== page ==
Pepe Escobar: On November 12, a married couple from Inner Mongolia was admitted to a Beijing hospital, seeking treatment for pneumonic plague.

The Chinese CDC, on Weibo – the Chinese Twitter – told public opinion that the chances of this being a new plague were “extremely low.” The couple was quarantined. Four days later, a third case of pneumonic plague was identified: a man also from Inner Mongolia, not related to the couple. Twenty-eight people who were in close contact with the man were quarantined. None had plague symptoms. Pneumonic plague has symptoms of respiratory failure similar to pneumonia.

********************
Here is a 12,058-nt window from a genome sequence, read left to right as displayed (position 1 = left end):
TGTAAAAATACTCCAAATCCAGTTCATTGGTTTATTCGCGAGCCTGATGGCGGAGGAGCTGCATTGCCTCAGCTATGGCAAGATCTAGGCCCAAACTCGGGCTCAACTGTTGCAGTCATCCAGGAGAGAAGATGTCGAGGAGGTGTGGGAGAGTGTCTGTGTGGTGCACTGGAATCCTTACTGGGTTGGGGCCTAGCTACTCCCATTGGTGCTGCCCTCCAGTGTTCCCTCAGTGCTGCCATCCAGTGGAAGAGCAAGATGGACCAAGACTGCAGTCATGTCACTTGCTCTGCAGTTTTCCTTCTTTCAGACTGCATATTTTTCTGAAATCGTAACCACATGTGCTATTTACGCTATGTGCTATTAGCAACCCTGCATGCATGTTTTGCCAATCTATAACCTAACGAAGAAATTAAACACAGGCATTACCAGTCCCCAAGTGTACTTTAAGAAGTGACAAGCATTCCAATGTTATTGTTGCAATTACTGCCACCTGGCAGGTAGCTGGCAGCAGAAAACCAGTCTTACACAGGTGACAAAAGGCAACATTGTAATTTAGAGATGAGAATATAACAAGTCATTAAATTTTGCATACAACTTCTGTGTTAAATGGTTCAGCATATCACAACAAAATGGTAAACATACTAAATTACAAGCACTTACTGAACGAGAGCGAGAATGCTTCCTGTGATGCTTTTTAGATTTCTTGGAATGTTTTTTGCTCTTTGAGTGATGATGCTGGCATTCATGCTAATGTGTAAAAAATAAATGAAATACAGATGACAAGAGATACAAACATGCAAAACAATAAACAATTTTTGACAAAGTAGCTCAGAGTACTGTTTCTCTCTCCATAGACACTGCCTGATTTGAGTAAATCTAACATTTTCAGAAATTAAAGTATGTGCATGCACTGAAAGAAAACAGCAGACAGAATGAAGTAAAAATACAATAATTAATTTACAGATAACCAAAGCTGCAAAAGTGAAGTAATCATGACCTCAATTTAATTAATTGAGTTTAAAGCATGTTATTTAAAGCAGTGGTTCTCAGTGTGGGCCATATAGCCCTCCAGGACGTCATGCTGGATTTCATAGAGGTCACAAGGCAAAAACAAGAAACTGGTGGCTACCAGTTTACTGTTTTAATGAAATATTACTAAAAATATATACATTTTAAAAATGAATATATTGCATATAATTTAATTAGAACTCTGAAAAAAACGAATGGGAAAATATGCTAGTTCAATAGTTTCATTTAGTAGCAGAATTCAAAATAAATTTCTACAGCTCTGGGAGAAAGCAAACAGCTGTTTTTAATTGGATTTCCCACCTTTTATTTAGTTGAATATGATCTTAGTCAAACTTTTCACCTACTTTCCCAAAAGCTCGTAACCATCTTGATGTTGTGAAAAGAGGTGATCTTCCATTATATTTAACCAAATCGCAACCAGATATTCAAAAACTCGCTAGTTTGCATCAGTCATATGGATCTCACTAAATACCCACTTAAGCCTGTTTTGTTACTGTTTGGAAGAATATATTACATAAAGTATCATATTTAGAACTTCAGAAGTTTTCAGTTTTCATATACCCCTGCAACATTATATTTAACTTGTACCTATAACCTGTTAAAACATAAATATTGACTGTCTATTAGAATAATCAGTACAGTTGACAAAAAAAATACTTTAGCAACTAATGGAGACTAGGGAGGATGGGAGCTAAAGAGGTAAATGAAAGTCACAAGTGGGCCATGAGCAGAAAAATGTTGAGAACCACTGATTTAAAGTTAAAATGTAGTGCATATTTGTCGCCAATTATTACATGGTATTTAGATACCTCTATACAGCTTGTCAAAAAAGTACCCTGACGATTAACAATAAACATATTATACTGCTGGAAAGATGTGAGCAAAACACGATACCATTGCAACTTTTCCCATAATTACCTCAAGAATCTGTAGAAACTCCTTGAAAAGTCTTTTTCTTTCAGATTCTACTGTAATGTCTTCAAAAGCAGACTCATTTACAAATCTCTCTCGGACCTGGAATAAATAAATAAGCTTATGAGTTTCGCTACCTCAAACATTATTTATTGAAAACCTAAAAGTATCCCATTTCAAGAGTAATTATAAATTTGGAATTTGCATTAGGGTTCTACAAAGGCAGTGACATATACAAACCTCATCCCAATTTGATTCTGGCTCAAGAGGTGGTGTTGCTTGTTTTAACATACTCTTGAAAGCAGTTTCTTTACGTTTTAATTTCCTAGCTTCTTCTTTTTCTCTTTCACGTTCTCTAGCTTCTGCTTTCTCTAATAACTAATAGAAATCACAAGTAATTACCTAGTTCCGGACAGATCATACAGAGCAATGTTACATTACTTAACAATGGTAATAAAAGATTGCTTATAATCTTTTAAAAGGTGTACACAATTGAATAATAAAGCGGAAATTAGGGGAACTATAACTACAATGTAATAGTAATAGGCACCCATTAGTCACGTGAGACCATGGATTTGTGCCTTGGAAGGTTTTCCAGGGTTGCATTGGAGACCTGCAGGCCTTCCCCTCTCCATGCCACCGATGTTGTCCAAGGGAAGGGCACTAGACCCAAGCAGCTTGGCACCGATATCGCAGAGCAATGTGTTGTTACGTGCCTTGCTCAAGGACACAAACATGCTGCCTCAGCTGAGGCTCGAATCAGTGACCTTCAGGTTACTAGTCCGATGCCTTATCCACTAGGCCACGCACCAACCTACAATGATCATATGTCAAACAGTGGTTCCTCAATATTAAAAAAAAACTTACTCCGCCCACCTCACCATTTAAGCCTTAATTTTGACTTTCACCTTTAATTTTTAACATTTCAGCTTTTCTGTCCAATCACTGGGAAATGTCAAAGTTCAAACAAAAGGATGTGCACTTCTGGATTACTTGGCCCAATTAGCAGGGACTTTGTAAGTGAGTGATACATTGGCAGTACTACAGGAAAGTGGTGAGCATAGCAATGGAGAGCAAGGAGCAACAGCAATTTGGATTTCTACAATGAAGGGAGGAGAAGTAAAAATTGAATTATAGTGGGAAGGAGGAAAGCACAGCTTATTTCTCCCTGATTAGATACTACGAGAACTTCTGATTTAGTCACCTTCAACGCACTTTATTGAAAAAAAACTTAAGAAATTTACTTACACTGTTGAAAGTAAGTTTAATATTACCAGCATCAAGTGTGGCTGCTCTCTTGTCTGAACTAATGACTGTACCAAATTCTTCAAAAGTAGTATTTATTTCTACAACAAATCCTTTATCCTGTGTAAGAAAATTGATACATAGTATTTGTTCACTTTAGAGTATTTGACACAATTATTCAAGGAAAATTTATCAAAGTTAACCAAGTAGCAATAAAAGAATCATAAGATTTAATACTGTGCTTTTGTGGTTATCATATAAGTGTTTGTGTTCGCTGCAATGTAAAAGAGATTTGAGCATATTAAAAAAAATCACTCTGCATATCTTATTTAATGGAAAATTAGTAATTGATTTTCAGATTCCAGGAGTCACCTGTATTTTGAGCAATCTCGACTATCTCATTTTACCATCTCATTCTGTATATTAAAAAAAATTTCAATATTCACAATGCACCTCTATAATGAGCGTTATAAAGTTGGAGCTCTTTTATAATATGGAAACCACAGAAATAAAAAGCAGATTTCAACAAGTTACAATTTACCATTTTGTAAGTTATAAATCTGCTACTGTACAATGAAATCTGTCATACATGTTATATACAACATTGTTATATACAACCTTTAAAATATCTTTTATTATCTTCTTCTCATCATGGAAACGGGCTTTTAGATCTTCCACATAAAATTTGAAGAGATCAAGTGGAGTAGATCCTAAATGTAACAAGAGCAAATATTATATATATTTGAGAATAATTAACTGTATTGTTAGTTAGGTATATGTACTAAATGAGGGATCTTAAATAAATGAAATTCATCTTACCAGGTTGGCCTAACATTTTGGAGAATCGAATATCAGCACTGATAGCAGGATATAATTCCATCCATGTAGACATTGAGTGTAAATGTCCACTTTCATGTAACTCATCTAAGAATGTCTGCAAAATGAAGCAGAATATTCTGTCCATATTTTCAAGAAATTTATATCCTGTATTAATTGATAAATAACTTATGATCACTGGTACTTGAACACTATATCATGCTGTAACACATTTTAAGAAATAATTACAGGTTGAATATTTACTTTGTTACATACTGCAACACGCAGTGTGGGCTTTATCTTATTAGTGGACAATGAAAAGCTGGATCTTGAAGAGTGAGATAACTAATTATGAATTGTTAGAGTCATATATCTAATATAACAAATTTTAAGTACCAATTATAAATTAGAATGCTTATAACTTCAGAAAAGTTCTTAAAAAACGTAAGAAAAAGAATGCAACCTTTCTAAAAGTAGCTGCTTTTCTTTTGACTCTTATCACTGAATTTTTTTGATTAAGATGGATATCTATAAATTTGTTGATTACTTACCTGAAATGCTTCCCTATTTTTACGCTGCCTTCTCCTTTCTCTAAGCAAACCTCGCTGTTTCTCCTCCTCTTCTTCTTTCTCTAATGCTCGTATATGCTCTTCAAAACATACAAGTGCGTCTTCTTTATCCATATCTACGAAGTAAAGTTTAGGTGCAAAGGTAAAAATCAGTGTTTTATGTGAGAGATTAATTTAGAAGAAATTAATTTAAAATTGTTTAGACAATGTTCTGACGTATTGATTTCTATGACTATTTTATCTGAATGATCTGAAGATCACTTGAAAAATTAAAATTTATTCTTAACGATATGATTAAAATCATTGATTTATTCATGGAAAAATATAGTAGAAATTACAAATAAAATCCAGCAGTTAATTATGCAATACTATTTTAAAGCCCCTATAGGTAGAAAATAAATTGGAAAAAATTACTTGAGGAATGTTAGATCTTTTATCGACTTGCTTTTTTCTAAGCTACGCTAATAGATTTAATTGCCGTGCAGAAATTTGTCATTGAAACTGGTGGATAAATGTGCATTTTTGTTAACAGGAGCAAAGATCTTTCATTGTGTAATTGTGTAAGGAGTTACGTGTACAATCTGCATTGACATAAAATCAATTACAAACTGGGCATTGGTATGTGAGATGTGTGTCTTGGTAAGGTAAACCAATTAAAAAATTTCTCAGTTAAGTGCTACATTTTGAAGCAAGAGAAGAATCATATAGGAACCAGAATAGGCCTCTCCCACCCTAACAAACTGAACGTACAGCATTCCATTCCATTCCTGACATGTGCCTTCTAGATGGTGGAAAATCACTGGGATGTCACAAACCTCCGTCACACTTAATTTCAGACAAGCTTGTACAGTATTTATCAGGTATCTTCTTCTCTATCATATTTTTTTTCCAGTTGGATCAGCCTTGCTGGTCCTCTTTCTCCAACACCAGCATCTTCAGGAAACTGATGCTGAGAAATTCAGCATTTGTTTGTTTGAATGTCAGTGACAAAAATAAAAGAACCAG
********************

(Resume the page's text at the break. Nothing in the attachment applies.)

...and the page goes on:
Read the full story by Pepe Escobar:
What Did U.S. Intel Really Know About the ‘Chinese’ Virus?

Even though the CDC repeated, “there is no need to worry about the risk of infection”, of course there was plenty of skepticism. The CDC may have publicly confirmed on November 12 these cases of pneumonic plague. But then Li Jifeng, a doctor at Chaoyang Hospital where the trio from Inner Mongolia was receiving treatment, published, privately, on WeChat, that they were first transported to Beijing actually on November 3.